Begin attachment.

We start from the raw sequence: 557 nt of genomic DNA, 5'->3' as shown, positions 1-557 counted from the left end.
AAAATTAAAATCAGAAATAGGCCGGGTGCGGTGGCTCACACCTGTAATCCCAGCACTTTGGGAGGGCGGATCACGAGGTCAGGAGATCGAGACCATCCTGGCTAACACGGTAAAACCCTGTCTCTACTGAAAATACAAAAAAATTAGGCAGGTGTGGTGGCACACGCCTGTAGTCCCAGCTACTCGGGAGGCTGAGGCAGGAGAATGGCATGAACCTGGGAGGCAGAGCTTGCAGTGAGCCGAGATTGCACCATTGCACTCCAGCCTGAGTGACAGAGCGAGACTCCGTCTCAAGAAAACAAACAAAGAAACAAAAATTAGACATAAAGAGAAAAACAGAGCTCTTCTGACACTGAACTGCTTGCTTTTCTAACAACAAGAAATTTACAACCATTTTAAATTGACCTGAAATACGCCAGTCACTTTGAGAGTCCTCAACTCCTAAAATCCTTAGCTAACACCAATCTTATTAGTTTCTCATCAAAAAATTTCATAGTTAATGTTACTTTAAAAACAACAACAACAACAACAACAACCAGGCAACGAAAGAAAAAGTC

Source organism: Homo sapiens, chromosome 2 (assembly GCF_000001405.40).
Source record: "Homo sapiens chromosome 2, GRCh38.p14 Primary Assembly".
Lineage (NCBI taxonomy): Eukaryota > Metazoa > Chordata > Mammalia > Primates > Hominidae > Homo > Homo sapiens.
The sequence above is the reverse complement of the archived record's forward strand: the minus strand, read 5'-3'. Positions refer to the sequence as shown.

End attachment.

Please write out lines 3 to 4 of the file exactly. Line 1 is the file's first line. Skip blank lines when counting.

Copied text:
Source organism: Homo sapiens, chromosome 2 (assembly GCF_000001405.40).
Source record: "Homo sapiens chromosome 2, GRCh38.p14 Primary Assembly".